5. Call Heating Plant  to SHUT down air handling system in the building.
  6. Again, if possible, generate list of people who were in the room or area. Sheriff's department should provide this list to both the local public health authorities so that proper instructions can be given for medical follow-up, and to appropriate law enforcement official for further investigation.


The following are examples of items that should be considered a potentially legitimate threat.  This list is not meant to be all-inclusive.  Discretion and common sense should be employed when assessing these types of situations.

  1. An individual (s) makes a specific threat (says they have a device with a contaminate that they intend to, or have, disperse (d) into the area or into food/water being consumed.)
  2. An individual (s) in an area intentionally disperses something into the air using a mechanical device (with or without any communication or threat)
  3. A package or other article is discovered that has specific wording or other identification on it: identification of bomb or contaminate within; has threats or threatening wording on it; hate, or anti-American sentiments on it (e.g., Anthrax, explosives, “you will die . . .”, etc.).  An abandoned package is discovered that is ticking or leaking a suspicious substance. [Call Sheriff's department]
  4. People in an area begin to complain of similar symptoms that have come on them suddenly (may be a potential chemical assault or accidental release of chemical irritant).
  5. Telephoned threat of a chemical or biological assault. [This should be handled the same as a bomb threat and will not constitute an immediate evacuation of the building – follow bomb threat procedures and call Sheriff's department  -- unless other indicators are present as well (i.e., coincides with one or more of the other conditions previously identified.)]


  • Contact EH&S and Sheriff's Department to alert them to the potential concern.
  • Contact the Weld County Health Department to see if similar symptoms have been reported elsewhere or to see if symptoms mimic current illnesses being experienced in the community.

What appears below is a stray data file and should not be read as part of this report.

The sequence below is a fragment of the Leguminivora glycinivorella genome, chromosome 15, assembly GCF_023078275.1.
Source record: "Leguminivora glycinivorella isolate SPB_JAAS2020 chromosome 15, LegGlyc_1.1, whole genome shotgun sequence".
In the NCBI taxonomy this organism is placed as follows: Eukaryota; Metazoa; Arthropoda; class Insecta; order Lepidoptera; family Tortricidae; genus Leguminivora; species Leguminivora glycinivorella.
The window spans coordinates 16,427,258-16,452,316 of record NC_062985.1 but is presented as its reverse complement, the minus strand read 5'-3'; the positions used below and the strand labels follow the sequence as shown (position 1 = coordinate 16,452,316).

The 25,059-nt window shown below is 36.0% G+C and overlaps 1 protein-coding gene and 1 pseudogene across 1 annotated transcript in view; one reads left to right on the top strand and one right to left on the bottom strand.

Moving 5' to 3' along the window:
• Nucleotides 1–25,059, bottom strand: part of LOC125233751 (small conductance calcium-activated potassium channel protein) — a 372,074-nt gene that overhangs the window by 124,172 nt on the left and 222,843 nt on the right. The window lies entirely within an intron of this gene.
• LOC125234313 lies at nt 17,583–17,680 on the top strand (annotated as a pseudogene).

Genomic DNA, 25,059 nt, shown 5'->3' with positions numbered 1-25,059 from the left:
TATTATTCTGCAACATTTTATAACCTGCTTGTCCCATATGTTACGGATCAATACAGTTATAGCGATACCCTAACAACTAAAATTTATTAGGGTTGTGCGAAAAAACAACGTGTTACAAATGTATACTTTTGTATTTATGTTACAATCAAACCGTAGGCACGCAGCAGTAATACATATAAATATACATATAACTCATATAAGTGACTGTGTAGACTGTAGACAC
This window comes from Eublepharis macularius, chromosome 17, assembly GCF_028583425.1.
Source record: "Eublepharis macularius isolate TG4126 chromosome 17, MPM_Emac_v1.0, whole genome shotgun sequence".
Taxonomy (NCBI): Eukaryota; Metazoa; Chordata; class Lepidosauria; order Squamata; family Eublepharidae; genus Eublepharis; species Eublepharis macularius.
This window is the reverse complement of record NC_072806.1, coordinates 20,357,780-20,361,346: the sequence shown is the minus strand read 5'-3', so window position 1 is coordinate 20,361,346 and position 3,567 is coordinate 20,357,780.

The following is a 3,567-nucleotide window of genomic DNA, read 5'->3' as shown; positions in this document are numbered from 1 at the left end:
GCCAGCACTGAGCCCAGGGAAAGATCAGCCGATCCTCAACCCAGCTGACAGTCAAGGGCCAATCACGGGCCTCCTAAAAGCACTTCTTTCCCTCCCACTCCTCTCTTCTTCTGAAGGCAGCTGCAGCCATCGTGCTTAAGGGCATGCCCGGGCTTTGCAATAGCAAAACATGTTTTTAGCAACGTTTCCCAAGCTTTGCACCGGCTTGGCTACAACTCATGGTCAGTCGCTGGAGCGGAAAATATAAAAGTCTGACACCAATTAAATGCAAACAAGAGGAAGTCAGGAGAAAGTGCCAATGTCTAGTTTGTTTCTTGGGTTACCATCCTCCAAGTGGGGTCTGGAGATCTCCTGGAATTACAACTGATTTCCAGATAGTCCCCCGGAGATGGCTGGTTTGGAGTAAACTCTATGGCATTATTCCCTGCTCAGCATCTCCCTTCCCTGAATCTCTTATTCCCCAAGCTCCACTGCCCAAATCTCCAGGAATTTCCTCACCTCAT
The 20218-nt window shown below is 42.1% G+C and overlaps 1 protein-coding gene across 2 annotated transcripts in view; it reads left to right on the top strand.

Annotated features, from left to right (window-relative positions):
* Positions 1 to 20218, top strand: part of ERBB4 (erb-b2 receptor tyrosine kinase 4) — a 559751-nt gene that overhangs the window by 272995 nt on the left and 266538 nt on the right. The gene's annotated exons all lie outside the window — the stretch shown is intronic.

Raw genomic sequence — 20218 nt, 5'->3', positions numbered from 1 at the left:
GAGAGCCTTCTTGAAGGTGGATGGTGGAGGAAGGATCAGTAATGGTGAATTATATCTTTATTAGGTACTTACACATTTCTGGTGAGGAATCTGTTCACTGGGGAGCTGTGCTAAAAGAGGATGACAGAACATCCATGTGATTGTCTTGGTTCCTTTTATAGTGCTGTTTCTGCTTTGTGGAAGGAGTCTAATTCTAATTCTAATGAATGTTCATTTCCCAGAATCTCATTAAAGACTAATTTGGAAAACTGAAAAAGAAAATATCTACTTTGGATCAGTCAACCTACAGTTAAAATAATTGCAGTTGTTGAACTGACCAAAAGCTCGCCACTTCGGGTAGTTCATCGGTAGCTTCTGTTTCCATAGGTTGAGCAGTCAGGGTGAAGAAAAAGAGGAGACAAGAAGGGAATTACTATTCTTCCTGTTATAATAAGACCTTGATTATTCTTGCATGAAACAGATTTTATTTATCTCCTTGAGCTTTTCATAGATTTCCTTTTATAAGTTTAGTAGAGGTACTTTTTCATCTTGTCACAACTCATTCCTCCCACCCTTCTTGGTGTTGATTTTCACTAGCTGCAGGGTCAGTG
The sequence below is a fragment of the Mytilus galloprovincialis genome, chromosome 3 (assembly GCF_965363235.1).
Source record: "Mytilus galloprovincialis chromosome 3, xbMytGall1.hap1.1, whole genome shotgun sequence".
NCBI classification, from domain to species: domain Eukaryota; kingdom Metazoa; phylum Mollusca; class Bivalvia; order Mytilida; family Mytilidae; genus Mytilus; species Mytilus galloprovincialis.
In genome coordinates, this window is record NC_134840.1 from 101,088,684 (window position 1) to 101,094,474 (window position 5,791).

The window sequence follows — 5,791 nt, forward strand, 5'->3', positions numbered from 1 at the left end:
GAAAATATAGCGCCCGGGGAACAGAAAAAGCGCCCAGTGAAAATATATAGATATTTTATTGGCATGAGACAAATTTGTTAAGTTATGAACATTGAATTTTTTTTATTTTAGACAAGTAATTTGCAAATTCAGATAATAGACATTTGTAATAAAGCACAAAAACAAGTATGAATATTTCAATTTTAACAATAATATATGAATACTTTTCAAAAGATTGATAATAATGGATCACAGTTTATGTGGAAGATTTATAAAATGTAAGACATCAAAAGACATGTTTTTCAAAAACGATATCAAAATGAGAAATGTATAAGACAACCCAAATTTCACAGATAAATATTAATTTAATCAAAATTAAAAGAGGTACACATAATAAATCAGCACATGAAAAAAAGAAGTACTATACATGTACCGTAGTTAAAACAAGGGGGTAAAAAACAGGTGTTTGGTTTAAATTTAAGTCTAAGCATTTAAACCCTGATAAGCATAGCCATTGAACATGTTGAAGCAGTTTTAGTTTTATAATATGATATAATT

• Contact the Student Health Center and alert them of the concern so they can recommend follow-up to patients.
  • If a specific food/beverage item (s) is/are identified as potentially contaminated, remove from stock or food line.  Isolate prepared items as well as the stock used to prepare the suspect items.  Items may be sampled by Health Department or other agency.  Isolate all utensils used to prepare or serve the suspect items.


Terrorism is the use of force or violence against persons or property in violation of the criminal laws of the United States for purposes of intimidation, coercion or ransom. Terrorists often use threats to create fear among the public, to try to convince citizens that their government is powerless to prevent terrorism, and to get immediate publicity for their causes. Acts of terrorism range from threats of terrorism, assassinations, kidnappings, hijackings, bomb scares and bombings, cyber attacks (computer-based), to the use of chemical, biological and nuclear weapons. High-risk targets include military and civilian government facilities, international airports, large cities and high-profile landmarks. Terrorists might also target large public gatherings, water and food supplies, utilities, and corporate centers. Further, they are capable of spreading fear by sending explosives or chemical and biological agents through the mail. In the immediate area of a terrorist event, you would need to rely on police, fire and other officials for instructions. However, you can prepare in much the same way you would prepare for other crisis events.


  1. Wherever you are, be aware of your surroundings. The very nature of terrorism suggests there may be little or no warning.
  2. Take precautions when traveling. Be aware of conspicuous or unusual behavior. Do not accept packages from strangers. Do not leave luggage unattended. Unusual behavior, suspicious packages and strange devices should be promptly reported to the police or security personnel.
  3. Do not be afraid to move or leave if you feel uncomfortable or if something does not seem right.
  4. Learn where emergency exits are located in buildings you frequent. Notice where exits are when you enter unfamiliar buildings. Plan how to get out of a building, subway or congested public area or traffic. Note where staircases are located. Notice heavy or breakable objects that could move, fall or break in an explosion.
  5. Assemble a disaster supply kit at home and learn first aid. Separate the supplies you would take if you had to evacuate quickly, and put them in a backpack or container, ready to go.
  6. Be familiar with different types of fire extinguishers and how to locate them. Know the location and availability of hard hats in buildings in which you spend a lot of time.